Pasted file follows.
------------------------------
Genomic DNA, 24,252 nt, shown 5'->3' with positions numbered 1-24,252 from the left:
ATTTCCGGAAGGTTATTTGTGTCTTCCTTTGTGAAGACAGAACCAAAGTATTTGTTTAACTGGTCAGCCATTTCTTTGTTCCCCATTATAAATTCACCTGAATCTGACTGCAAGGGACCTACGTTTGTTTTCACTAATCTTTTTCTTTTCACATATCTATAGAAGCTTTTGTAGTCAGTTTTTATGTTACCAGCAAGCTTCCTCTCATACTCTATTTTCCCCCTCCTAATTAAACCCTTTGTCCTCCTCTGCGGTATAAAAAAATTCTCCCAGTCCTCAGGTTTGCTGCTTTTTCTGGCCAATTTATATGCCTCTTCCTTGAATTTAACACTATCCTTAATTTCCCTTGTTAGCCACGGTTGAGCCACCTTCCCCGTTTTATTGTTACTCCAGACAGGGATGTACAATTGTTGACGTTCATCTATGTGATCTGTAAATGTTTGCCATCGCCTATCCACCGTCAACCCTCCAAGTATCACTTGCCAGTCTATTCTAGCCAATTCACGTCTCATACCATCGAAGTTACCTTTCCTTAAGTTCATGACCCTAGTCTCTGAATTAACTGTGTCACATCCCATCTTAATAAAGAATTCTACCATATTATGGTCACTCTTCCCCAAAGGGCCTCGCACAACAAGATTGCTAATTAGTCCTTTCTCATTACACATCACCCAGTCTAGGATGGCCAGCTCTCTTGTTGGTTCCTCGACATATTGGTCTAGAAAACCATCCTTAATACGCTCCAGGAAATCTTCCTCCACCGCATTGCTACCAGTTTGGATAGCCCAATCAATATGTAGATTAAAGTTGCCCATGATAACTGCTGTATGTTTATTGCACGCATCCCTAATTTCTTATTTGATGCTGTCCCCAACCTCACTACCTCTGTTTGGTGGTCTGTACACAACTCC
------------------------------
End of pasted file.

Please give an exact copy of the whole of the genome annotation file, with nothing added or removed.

Genomic DNA, 24,252 nt, shown 5'->3' with positions numbered 1-24,252 from the left:
ATTTCCGGAAGGTTATTTGTGTCTTCCTTTGTGAAGACAGAACCAAAGTATTTGTTTAACTGGTCAGCCATTTCTTTGTTCCCCATTATAAATTCACCTGAATCTGACTGCAAGGGACCTACGTTTGTTTTCACTAATCTTTTTCTTTTCACATATCTATAGAAGCTTTTGTAGTCAGTTTTTATGTTACCAGCAAGCTTCCTCTCATACTCTATTTTCCCCCTCCTAATTAAACCCTTTGTCCTCCTCTGCGGTATAAAAAAATTCTCCCAGTCCTCAGGTTTGCTGCTTTTTCTGGCCAATTTATATGCCTCTTCCTTGAATTTAACACTATCCTTAATTTCCCTTGTTAGCCACGGTTGAGCCACCTTCCCCGTTTTATTGTTACTCCAGACAGGGATGTACAATTGTTGACGTTCATCTATGTGATCTGTAAATGTTTGCCATCGCCTATCCACCGTCAACCCTCCAAGTATCACTTGCCAGTCTATTCTAGCCAATTCACGTCTCATACCATCGAAGTTACCTTTCCTTAAGTTCATGACCCTAGTCTCTGAATTAACTGTGTCACATCCCATCTTAATAAAGAATTCTACCATATTATGGTCACTCTTCCCCAAAGGGCCTCGCACAACAAGATTGCTAATTAGTCCTTTCTCATTACACATCACCCAGTCTAGGATGGCCAGCTCTCTTGTTGGTTCCTCGACATATTGGTCTAGAAAACCATCCTTAATACGCTCCAGGAAATCTTCCTCCACCGCATTGCTACCAGTTTGGATAGCCCAATCAATATGTAGATTAAAGTTGCCCATGATAACTGCTGTATGTTTATTGCACGCATCCCTAATTTCTTATTTGATGCTGTCCCCAACCTCACTACCTCTGTTTGGTGGTCTGTACACAACTCC